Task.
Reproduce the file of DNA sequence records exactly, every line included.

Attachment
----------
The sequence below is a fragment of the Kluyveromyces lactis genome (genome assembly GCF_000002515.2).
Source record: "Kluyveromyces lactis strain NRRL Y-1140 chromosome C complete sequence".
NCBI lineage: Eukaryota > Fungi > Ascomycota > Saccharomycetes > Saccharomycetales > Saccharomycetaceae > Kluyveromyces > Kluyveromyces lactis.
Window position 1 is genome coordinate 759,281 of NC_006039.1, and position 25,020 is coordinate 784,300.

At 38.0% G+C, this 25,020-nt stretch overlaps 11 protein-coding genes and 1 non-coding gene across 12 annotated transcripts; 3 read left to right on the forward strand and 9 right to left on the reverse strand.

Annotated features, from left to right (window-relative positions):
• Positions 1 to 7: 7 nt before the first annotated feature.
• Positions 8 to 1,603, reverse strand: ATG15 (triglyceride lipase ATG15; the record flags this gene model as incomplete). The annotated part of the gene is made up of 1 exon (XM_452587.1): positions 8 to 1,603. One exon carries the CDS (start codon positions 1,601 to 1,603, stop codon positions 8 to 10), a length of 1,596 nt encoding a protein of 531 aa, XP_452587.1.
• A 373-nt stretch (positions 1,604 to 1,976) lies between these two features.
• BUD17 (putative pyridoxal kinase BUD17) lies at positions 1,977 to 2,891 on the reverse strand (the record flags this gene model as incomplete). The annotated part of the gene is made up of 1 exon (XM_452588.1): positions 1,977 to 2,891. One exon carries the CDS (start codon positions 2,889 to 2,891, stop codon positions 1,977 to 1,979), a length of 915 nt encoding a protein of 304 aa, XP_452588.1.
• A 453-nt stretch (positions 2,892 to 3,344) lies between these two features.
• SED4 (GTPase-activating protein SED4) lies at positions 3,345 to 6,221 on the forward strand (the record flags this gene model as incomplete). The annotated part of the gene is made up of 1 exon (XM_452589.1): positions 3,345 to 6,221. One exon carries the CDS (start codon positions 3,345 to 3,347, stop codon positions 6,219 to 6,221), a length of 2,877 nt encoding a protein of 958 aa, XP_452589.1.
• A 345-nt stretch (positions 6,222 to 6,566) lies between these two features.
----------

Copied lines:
The sequence below is a fragment of the Kluyveromyces lactis genome (genome assembly GCF_000002515.2).
Source record: "Kluyveromyces lactis strain NRRL Y-1140 chromosome C complete sequence".
NCBI lineage: Eukaryota > Fungi > Ascomycota > Saccharomycetes > Saccharomycetales > Saccharomycetaceae > Kluyveromyces > Kluyveromyces lactis.
Window position 1 is genome coordinate 759,281 of NC_006039.1, and position 25,020 is coordinate 784,300.

At 38.0% G+C, this 25,020-nt stretch overlaps 11 protein-coding genes and 1 non-coding gene across 12 annotated transcripts; 3 read left to right on the forward strand and 9 right to left on the reverse strand.

Annotated features, from left to right (window-relative positions):
• Positions 1 to 7: 7 nt before the first annotated feature.
• Positions 8 to 1,603, reverse strand: ATG15 (triglyceride lipase ATG15; the record flags this gene model as incomplete). The annotated part of the gene is made up of 1 exon (XM_452587.1): positions 8 to 1,603. One exon carries the CDS (start codon positions 1,601 to 1,603, stop codon positions 8 to 10), a length of 1,596 nt encoding a protein of 531 aa, XP_452587.1.
• A 373-nt stretch (positions 1,604 to 1,976) lies between these two features.
• BUD17 (putative pyridoxal kinase BUD17) lies at positions 1,977 to 2,891 on the reverse strand (the record flags this gene model as incomplete). The annotated part of the gene is made up of 1 exon (XM_452588.1): positions 1,977 to 2,891. One exon carries the CDS (start codon positions 2,889 to 2,891, stop codon positions 1,977 to 1,979), a length of 915 nt encoding a protein of 304 aa, XP_452588.1.
• A 453-nt stretch (positions 2,892 to 3,344) lies between these two features.
• SED4 (GTPase-activating protein SED4) lies at positions 3,345 to 6,221 on the forward strand (the record flags this gene model as incomplete). The annotated part of the gene is made up of 1 exon (XM_452589.1): positions 3,345 to 6,221. One exon carries the CDS (start codon positions 3,345 to 3,347, stop codon positions 6,219 to 6,221), a length of 2,877 nt encoding a protein of 958 aa, XP_452589.1.
• A 345-nt stretch (positions 6,222 to 6,566) lies between these two features.